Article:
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Small businesses are a major engine of growth in the U.S. economy, and women are playing an increasingly large role in the country’s entrepreneurial ecosystem.

According to recent data from the U.S. Census Bureau, women-owned firms now represent more than 1 in 5 businesses with employees in the U.S., a figure that has trended upward in recent years. These enterprises report over $1.8 trillion in annual revenue and employ nearly 11 million workers.

While women-owned businesses are becoming a more significant part of the economy, the Census Bureau’s data also shows that women’s experiences of entrepreneurship frequently look different than men’s. Notably, the industries that women tend to start businesses in are different from the most common industries for men.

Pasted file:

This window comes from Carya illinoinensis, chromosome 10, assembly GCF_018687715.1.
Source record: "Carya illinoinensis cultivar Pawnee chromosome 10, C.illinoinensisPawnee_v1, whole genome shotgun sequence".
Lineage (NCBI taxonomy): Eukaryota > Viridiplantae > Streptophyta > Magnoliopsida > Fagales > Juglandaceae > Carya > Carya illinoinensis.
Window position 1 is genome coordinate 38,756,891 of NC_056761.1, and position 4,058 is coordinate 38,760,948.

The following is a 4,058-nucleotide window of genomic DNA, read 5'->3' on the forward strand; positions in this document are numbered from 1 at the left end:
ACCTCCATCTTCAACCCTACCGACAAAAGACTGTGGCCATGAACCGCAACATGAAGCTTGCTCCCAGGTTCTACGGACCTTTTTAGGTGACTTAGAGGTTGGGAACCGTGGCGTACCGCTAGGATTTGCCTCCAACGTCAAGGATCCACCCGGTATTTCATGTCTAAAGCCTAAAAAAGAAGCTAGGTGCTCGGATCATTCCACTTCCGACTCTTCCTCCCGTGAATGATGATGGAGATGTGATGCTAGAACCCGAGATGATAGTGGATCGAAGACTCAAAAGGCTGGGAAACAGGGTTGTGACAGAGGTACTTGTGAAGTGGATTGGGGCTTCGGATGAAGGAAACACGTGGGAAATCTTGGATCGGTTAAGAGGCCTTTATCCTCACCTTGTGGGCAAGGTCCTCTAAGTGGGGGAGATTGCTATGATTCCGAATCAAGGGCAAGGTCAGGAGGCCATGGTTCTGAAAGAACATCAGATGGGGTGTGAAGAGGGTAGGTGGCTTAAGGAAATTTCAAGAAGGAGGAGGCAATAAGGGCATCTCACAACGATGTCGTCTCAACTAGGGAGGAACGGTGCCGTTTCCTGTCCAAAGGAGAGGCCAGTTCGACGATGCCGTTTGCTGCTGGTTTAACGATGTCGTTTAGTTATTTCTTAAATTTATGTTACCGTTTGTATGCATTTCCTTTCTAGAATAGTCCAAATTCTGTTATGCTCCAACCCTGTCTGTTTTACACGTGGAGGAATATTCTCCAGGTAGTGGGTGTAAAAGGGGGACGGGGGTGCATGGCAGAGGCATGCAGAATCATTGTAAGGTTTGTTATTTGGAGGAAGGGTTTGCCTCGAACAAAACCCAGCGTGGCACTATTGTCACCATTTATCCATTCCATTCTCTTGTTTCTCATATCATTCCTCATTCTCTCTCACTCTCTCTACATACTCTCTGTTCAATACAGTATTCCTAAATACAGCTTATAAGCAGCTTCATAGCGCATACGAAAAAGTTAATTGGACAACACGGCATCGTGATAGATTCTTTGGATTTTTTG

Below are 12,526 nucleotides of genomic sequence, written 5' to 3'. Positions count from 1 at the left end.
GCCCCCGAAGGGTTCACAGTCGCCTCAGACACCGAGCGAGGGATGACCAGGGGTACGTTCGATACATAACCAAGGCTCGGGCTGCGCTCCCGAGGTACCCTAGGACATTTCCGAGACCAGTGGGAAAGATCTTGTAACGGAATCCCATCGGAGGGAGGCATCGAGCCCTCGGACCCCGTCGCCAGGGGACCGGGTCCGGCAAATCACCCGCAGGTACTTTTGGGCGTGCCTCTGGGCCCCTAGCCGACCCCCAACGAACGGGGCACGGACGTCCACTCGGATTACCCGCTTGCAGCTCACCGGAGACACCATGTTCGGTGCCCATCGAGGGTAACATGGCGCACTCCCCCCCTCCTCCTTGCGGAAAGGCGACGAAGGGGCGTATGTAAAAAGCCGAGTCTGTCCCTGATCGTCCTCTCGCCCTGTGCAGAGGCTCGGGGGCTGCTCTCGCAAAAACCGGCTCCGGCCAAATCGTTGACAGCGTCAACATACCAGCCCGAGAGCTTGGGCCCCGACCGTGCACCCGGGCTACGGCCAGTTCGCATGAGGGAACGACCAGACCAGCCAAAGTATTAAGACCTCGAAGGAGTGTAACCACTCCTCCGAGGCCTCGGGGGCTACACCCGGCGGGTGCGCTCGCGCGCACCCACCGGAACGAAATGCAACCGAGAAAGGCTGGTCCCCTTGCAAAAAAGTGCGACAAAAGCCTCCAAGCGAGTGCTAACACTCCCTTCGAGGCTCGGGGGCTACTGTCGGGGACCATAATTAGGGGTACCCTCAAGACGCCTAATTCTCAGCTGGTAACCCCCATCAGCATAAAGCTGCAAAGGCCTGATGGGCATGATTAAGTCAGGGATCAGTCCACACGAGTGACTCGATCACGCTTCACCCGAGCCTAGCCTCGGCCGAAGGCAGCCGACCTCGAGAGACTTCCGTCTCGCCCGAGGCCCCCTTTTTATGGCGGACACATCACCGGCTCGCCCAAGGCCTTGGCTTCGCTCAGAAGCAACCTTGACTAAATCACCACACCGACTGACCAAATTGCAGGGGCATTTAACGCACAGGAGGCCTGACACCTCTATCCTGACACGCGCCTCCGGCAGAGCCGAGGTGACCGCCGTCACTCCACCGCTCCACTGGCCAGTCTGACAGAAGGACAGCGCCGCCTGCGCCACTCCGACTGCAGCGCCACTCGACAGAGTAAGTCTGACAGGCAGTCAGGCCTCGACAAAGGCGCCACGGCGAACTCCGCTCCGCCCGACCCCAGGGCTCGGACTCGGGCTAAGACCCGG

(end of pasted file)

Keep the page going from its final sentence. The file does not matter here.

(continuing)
In particular, fields like health care and social assistance or accommodation and food service tend to have higher proportions of women-owned businesses. And in part due to these differences in industry, women-owned firms tend to pay less per employee (30.1% less) than the national average.

However, these differences also extend to women’s reasons for getting into business in the first place. Women are more likely than men to report that flexible hours or balancing work and family obligations were very important when deciding to start a business.

Meanwhile, men are more likely to say that the possibility of earning greater income or wanting to be their own boss motivated their decision to start a business.

To determine the locations with most female business owners, researchers…

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